Our mission is about making healthy connections. I think it’s the connections idea, especially with the community of learners in our classrooms, and all of our events, that speaks to me. The idea of bringing people together, especially in the political climate we live in. To me, food is the easiest way to bring people together, across all differences. If you cook together and eat together, you have something to share. Also I like the idea of cooking for people and caring for people. That really speaks to me.


Describe one of your favorite moments in class.

Impossible. There are so many. But one recently, we were eating “nutrient noodles.” Students were learning about how food is medicine. It was part of a seed-to-table unit. We were going to the garden a lot, and had harvested basil and peppers and eggplant, and we made some asian-style noodles with second graders. One of our students, who’s really into garden, said, “Oh my gosh I love this MEAT! This is amazing!” I asked him, “Did we get any meat from the garden?” and he said “No.” “So what do you think that is?” It was eggplant. He was SO happy that it wasn’t meat. Any moment when kids are munching on veggies and loving it is so good for me.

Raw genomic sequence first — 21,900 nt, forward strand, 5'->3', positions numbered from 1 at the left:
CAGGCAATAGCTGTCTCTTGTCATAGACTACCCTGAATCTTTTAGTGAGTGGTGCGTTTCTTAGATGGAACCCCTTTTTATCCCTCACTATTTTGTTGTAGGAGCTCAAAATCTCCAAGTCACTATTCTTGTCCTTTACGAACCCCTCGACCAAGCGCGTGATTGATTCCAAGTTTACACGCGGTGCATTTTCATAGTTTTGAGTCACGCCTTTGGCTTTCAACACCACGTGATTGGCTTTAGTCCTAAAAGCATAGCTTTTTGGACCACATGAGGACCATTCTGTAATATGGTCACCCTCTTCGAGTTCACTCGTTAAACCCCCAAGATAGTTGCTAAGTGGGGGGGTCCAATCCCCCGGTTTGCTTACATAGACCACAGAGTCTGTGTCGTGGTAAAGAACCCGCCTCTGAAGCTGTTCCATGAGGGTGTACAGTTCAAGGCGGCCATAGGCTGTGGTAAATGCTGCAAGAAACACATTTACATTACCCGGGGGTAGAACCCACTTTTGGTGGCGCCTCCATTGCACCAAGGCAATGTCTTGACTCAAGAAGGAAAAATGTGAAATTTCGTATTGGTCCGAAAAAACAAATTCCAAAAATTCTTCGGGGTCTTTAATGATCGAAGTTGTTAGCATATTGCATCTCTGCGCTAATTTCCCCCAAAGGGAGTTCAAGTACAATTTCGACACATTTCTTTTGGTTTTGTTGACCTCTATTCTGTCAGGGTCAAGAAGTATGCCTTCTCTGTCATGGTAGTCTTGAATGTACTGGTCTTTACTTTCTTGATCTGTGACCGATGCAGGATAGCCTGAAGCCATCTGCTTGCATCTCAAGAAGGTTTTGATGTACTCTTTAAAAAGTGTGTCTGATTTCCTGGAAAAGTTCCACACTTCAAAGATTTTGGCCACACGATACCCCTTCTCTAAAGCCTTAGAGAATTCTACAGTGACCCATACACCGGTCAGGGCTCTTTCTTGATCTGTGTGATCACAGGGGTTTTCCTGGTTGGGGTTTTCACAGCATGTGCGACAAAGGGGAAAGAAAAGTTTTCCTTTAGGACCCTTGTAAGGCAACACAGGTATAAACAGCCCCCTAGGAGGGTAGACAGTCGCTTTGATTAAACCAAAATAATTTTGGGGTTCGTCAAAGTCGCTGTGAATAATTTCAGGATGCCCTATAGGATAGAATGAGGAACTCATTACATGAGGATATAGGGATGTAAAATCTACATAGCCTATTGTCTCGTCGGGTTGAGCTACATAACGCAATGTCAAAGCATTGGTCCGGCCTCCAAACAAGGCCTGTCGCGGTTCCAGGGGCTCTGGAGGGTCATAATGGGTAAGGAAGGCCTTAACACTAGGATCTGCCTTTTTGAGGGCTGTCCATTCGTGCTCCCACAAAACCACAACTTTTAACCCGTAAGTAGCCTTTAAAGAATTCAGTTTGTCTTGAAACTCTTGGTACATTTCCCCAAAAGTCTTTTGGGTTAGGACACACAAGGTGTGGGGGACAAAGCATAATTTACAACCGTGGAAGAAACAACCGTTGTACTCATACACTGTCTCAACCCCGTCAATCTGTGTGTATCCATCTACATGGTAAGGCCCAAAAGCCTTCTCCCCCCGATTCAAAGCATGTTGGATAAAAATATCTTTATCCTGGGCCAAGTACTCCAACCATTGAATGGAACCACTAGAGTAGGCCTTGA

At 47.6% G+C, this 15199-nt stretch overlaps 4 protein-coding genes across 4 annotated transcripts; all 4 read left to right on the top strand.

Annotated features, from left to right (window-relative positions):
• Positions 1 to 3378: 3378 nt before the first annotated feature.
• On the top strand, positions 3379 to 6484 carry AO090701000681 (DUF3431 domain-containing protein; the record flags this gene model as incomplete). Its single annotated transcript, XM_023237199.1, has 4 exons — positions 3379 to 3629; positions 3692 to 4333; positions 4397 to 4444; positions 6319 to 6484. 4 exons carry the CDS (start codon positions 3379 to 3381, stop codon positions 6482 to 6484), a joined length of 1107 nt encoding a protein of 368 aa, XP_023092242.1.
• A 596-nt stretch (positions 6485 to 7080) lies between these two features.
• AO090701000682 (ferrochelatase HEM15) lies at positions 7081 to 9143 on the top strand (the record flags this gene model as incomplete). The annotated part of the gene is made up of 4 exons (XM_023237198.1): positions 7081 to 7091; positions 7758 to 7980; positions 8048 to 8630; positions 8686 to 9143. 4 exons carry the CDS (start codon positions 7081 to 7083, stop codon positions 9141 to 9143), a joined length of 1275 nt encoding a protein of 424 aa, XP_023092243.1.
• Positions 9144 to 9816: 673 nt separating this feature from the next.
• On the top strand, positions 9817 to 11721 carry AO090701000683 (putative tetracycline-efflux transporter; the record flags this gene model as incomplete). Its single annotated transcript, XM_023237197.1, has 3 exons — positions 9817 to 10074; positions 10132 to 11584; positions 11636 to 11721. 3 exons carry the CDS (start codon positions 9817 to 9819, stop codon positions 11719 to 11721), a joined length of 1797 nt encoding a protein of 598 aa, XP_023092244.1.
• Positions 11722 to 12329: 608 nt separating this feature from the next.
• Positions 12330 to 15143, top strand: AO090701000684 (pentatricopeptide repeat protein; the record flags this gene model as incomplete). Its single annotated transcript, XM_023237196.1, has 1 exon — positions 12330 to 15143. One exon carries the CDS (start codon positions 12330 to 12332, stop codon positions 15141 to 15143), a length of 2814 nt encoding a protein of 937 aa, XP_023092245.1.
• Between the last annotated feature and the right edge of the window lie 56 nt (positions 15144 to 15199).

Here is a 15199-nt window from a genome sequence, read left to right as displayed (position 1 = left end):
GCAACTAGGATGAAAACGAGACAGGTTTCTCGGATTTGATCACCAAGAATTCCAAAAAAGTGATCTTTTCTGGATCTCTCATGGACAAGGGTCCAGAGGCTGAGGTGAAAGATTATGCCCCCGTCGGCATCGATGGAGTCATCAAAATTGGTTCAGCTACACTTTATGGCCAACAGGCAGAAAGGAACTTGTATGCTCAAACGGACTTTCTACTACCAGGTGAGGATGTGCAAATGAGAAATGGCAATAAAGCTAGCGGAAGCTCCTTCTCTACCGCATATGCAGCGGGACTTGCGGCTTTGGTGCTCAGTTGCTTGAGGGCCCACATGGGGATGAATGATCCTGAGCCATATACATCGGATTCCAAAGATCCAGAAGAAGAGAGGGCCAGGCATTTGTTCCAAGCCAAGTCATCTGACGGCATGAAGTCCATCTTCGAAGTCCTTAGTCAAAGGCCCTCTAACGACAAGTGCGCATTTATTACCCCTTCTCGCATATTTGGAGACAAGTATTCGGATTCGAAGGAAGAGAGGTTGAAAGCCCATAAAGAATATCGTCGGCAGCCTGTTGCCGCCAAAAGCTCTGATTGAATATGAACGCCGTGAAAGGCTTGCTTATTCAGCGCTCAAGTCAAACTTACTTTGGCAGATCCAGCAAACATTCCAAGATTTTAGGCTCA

Also any Family Food Night. They’re always so great. You have teachers and parents and kids, and everyone’s so happy. You get to see another side of the kids, and they really shine when they’re showing their parents what they’ve learned.


If you weren’t a culinary educator and you could be magically granted any qualification or training and be something else, what would you be?

I would be a professional athlete. Maybe soccer? I would love someone making me healthy food and giving me massages. I get to work out all day.


What are your goals for the future?